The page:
It is not the auditor’s job to uncover every whacky employee behavior. That is management’s job.
Management is responsible for establishing the controls that prevent fraud.
Here is what the Green Book (Standards for Internal Control in the Federal Government) has to say about that:
OV2.14 Management is directly responsible for all activities of an entity, including the design, implementation, and operating effectiveness of an entity’s internal control system.
4. Auditors are seriously outnumbered.
So on top of people lying to us, thinking we should be looking at things we don’t look at, and trying to lay their responsibility on us, we are seriously, seriously outnumbered.
Maybe you’ve heard of the student to teacher ratio? A private school might boast of one teacher for every 15 students so that every precious, little student gets the personal attention they deserve.
Well, there is no way auditors can give every corner of an organization or every employee the attention they deserve. It isn’t uncommon for an auditor to be outnumbered 1000 to 1.
And don’t you think that somewhere in that 1000, there is gonna be one bad kid – excuse me, fraudster – who is stirring up some trouble and bypassing controls?
5. And even though we perform all kinds of fancy procedures to uncover fraud, they don’t really work!
But you know what? Even against all odds, we auditors still give it the old college try. The AICPA and the GAO mandate a number of due diligence steps in their auditing standards that are intended to help the auditor detect fraud within their limited audit scope.
In my experience, however, auditors very rarely uncover fraud with these procedures. Why? Refer to reasons 1-4.
Here is a summary of the procedures if you are interested:
- Define the audit objective.
- Ask pointed questions of employees and organizational leaders: how could fraud occur in their organization and did fraud occur?
- Consider factors that could move someone to commit fraud.
- Brainstorm fraud risk with the audit team.
- Filter the fraud risks from the brainstorming session for magnitude and likelihood.
- Apply existing internal controls and rate the strength of controls.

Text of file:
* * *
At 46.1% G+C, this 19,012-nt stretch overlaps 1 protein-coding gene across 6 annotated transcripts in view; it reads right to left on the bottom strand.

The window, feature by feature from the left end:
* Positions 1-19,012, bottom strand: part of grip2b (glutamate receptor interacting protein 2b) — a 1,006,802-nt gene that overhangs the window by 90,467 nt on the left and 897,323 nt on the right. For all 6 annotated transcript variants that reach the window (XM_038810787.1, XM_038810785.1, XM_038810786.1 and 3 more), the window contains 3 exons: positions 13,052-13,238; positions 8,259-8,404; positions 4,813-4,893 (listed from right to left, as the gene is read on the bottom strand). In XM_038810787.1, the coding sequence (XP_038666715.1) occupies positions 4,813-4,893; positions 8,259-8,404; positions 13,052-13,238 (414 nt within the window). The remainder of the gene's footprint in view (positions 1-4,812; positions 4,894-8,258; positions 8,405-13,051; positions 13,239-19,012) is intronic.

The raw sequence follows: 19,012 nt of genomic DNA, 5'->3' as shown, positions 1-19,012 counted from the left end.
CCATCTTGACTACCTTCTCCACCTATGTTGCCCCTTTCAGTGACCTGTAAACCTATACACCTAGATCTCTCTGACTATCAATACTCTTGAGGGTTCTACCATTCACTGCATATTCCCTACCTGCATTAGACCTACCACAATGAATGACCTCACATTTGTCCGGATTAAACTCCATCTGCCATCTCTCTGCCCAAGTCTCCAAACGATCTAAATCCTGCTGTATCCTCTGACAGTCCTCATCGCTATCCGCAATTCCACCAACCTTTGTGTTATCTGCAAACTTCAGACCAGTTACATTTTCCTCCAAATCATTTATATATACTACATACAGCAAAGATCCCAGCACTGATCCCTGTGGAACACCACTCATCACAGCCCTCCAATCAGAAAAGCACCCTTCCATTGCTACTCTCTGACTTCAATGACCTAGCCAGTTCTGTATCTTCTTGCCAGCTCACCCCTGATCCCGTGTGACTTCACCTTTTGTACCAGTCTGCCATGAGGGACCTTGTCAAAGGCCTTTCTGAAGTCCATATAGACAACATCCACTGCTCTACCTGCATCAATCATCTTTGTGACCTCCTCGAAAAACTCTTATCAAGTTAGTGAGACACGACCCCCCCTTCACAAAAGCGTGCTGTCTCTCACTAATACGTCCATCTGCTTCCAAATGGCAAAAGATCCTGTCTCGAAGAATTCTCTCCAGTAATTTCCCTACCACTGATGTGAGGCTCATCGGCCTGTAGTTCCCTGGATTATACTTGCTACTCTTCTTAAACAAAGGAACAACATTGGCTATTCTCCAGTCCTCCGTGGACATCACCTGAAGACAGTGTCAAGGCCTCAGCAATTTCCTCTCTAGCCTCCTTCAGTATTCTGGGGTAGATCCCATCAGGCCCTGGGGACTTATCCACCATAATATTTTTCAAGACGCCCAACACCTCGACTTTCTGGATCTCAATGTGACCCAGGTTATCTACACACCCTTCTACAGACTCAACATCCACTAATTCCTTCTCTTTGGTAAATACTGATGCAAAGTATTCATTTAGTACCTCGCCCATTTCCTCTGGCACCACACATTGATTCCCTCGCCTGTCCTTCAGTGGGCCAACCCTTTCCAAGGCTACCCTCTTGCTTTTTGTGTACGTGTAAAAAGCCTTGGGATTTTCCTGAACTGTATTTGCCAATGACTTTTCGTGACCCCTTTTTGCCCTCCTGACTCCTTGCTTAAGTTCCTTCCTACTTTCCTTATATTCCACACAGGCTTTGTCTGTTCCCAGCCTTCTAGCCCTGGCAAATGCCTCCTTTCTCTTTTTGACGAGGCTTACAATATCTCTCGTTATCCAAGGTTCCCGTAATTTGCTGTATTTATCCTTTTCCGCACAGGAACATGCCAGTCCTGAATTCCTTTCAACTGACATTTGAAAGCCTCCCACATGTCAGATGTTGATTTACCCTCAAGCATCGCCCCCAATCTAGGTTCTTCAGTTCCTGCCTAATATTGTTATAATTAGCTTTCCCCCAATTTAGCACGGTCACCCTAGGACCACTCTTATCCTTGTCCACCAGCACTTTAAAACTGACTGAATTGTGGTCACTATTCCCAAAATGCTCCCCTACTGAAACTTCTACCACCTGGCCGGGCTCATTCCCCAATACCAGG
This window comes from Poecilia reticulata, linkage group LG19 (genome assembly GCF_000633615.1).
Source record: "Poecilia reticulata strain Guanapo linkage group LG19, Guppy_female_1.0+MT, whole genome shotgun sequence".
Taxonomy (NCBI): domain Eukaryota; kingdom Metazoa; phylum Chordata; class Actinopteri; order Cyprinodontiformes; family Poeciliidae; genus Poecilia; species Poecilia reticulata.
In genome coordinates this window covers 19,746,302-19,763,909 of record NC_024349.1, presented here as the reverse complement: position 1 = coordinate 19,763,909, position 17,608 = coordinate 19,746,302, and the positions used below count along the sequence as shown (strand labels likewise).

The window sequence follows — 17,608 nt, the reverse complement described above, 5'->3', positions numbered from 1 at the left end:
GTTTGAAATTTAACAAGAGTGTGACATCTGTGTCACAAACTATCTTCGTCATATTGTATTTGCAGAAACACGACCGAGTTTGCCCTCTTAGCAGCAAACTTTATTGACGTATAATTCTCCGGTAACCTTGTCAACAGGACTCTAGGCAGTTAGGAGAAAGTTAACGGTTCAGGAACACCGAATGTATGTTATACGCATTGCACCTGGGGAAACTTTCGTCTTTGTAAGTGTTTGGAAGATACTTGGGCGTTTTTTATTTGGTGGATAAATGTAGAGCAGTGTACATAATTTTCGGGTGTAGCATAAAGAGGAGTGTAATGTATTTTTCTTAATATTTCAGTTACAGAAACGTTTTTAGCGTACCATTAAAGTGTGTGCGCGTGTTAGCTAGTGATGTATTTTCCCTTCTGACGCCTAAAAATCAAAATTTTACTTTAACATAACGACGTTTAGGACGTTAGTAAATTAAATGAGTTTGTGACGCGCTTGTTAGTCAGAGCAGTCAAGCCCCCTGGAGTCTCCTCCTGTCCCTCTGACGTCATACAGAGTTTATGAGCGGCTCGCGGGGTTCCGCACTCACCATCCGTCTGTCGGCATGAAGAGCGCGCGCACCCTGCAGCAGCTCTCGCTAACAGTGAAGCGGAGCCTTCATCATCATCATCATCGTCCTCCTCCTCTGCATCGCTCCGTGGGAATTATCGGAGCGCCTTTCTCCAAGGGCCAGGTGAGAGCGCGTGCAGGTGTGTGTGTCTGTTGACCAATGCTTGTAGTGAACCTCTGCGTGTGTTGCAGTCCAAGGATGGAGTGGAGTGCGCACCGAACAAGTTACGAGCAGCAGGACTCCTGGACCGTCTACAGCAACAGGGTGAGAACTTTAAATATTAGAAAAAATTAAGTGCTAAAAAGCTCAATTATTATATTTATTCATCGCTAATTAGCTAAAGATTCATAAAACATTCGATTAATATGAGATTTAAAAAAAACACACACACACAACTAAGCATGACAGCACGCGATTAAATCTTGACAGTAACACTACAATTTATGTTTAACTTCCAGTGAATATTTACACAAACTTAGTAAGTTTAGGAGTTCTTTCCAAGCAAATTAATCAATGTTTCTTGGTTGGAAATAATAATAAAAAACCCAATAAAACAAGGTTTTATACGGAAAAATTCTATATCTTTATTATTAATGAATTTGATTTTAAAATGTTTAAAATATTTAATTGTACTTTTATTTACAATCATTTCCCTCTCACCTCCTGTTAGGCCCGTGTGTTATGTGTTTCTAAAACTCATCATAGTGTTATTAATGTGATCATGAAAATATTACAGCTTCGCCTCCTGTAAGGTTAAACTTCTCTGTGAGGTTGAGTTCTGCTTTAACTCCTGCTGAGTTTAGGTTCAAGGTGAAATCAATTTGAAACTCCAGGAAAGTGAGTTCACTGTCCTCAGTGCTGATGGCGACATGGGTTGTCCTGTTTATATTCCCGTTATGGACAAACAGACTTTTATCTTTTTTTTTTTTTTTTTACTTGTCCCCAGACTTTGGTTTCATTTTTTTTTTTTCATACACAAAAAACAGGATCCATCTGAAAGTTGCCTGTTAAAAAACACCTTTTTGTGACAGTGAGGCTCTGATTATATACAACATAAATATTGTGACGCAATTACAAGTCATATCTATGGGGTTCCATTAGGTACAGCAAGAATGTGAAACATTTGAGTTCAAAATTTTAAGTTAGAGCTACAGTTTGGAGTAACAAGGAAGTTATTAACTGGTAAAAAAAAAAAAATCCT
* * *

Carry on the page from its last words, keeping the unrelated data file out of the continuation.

- Test key controls.
- Respond to risks that are not adequately controlled by performing audit tests to verify that fraud did not occur.
Per the Certified Fraud Examiner’s 2020 Report to the Nations, 49% of known frauds are uncovered from tips, accident and confessions. Internal and external audits – combined – find only 19% of known frauds.
And those five reasons are just some of the reasons why auditors fail to detect fraud.
So what good is an auditor, then?
At this point, you might be saying to yourself, “So, if an auditor isn’t working to uncover fraud, what are they doing? What good are they anyway?”
Thank you! Because if you are asking the question, my snarky little article has done its job. You now (hopefully) will stop blaming auditors for fraud that is not their fault or their responsibility.
What auditors ARE good at is giving leaders and the public independent, objective assurance that something is true. You don’t want to trust that crazy fraudster in the Tuscaloosa nursing home to tell the truth about installing fire alarms, do you?
And auditors are also experts when it comes to controls that you can put in place (pause to notice that wording there: that YOU can put in place) to make sure fraud doesn’t strike you or those you love. If you are nice to them, and stop blaming them for things they can’t control, maybe your auditors will deign to share their knowledge with you.
As always, thanks for reading!